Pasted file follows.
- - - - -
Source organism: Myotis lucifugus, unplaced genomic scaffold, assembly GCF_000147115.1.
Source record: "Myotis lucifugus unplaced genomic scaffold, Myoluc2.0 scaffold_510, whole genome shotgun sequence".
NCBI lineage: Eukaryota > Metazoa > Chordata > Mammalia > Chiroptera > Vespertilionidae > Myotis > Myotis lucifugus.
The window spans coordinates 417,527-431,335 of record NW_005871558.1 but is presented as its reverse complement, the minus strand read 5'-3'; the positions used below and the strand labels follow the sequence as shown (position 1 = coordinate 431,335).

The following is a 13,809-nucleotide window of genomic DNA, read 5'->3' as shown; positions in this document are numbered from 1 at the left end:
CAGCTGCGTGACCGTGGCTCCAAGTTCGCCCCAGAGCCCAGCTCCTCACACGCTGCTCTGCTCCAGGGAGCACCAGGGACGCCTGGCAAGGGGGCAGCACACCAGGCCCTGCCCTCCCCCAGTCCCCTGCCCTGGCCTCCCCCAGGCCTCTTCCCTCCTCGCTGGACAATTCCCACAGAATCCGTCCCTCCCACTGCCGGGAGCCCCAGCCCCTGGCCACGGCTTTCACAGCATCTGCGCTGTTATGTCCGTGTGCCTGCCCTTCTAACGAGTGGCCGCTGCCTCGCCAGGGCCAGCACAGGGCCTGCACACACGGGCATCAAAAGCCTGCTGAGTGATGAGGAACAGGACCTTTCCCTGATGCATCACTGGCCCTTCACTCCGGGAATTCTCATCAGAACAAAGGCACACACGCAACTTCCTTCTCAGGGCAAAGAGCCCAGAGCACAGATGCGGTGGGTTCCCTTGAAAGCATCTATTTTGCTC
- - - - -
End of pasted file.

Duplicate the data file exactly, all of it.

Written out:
Source organism: Myotis lucifugus, unplaced genomic scaffold, assembly GCF_000147115.1.
Source record: "Myotis lucifugus unplaced genomic scaffold, Myoluc2.0 scaffold_510, whole genome shotgun sequence".
NCBI lineage: Eukaryota > Metazoa > Chordata > Mammalia > Chiroptera > Vespertilionidae > Myotis > Myotis lucifugus.
The window spans coordinates 417,527-431,335 of record NW_005871558.1 but is presented as its reverse complement, the minus strand read 5'-3'; the positions used below and the strand labels follow the sequence as shown (position 1 = coordinate 431,335).

The following is a 13,809-nucleotide window of genomic DNA, read 5'->3' as shown; positions in this document are numbered from 1 at the left end:
CAGCTGCGTGACCGTGGCTCCAAGTTCGCCCCAGAGCCCAGCTCCTCACACGCTGCTCTGCTCCAGGGAGCACCAGGGACGCCTGGCAAGGGGGCAGCACACCAGGCCCTGCCCTCCCCCAGTCCCCTGCCCTGGCCTCCCCCAGGCCTCTTCCCTCCTCGCTGGACAATTCCCACAGAATCCGTCCCTCCCACTGCCGGGAGCCCCAGCCCCTGGCCACGGCTTTCACAGCATCTGCGCTGTTATGTCCGTGTGCCTGCCCTTCTAACGAGTGGCCGCTGCCTCGCCAGGGCCAGCACAGGGCCTGCACACACGGGCATCAAAAGCCTGCTGAGTGATGAGGAACAGGACCTTTCCCTGATGCATCACTGGCCCTTCACTCCGGGAATTCTCATCAGAACAAAGGCACACACGCAACTTCCTTCTCAGGGCAAAGAGCCCAGAGCACAGATGCGGTGGGTTCCCTTGAAAGCATCTATTTTGCTC